That Mr. Maybold was conscious of her presence close beside him during the sermon; that he was not at all angry at her development of costume; that he admired her, she perceived. But she did not see that he loved her during that sermon-time as he had never loved a woman before; that her proximity was a strange delight to him; and that he gloried in her musical success that morning in a spirit quite beyond a mere cleric’s glory at the inauguration of a new order of things.

The old choir, with humbled hearts, no longer took their seats in the gallery as heretofore (which was now given up to the school-children who were not singers, and a pupil-teacher), but were scattered about with their wives in different parts of the church. Having nothing to do with conducting the service for almost the first time in their lives, they all felt awkward, out of place, abashed, and inconvenienced by their hands. The tranter had proposed that they should stay away today and go nutting, but grandfather William would not hear of such a thing for a moment. “No,” he replied reproachfully, and quoted a verse: “Though this has come upon us, let not our hearts be turned back, or our steps go out of the way.”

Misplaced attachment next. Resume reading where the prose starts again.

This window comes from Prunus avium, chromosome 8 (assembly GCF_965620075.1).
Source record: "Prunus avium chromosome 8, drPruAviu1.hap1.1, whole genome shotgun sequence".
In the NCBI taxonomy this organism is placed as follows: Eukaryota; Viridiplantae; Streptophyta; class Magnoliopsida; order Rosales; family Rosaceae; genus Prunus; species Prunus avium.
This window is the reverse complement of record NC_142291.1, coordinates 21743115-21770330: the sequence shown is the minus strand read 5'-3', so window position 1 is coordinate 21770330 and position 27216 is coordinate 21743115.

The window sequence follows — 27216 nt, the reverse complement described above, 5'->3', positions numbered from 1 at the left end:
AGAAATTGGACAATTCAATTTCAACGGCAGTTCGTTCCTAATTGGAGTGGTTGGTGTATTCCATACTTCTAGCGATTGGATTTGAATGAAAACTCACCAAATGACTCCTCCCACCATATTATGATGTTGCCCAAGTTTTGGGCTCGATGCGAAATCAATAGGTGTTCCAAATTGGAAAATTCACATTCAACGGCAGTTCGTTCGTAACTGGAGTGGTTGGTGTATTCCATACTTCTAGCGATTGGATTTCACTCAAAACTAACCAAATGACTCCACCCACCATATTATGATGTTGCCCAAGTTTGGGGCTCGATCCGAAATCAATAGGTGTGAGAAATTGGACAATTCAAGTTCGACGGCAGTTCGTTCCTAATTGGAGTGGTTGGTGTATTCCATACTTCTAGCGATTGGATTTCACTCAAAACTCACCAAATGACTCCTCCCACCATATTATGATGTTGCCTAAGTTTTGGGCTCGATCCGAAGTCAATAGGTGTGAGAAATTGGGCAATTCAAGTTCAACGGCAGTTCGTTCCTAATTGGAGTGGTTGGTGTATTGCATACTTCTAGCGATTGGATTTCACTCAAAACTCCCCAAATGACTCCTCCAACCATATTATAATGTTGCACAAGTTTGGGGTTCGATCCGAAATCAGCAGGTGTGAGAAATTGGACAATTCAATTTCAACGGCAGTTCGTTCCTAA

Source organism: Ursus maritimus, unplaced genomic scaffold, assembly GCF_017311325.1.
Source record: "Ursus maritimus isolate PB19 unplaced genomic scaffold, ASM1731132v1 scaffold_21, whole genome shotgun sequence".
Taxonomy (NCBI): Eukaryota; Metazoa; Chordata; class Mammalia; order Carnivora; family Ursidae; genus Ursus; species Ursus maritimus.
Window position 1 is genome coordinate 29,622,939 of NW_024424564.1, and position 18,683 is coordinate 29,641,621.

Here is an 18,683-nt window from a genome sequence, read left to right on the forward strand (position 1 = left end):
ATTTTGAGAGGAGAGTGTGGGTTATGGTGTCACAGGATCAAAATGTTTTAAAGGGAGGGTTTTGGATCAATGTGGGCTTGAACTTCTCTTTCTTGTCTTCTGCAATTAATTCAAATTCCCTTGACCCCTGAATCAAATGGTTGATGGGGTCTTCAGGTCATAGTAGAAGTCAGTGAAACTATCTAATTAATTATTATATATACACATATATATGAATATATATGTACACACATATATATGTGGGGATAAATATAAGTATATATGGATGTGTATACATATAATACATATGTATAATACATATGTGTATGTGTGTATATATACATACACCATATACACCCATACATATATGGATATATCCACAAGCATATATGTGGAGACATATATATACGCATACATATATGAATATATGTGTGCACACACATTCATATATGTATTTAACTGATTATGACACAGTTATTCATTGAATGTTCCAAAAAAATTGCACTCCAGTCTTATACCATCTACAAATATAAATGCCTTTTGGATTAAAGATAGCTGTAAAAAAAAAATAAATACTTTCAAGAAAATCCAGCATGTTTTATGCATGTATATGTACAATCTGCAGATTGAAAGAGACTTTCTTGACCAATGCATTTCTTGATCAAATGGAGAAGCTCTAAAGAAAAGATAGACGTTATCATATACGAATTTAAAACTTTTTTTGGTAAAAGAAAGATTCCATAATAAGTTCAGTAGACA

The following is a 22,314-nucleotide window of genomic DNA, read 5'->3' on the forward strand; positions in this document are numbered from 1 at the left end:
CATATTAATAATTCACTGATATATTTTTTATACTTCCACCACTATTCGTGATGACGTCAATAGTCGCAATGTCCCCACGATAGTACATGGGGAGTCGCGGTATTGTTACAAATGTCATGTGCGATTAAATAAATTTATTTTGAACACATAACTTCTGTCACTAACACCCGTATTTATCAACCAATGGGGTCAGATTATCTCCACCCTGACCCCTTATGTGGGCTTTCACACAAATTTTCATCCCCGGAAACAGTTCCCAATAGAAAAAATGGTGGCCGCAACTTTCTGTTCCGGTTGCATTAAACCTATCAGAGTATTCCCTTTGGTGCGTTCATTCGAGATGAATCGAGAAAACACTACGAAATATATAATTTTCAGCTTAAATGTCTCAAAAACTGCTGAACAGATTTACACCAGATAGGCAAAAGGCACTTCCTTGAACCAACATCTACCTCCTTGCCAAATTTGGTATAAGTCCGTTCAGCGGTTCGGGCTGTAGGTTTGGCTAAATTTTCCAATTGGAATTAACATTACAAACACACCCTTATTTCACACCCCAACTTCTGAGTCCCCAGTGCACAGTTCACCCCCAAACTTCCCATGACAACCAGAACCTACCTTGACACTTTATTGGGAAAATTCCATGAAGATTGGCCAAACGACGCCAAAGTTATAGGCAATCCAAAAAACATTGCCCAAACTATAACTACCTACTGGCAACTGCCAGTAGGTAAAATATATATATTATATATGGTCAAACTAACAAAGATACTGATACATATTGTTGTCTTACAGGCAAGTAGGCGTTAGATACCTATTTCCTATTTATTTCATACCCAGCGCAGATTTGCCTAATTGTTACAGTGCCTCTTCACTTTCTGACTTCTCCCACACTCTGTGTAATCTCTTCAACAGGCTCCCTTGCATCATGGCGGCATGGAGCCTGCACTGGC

So they stood and watched the curls of hair trailing down the back of the successful rival, and the waving of her feather, as she swayed her head. After a few timid notes and uncertain touches her playing became markedly correct, and towards the end full and free. But, whether from prejudice or unbiassed judgment, the venerable body of musicians could not help thinking that the simpler notes they had been wont to bring forth were more in keeping with the simplicity of their old church than the crowded chords and interludes it was her pleasure to produce.

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Last updated Friday, March 7, 2014 at 19:22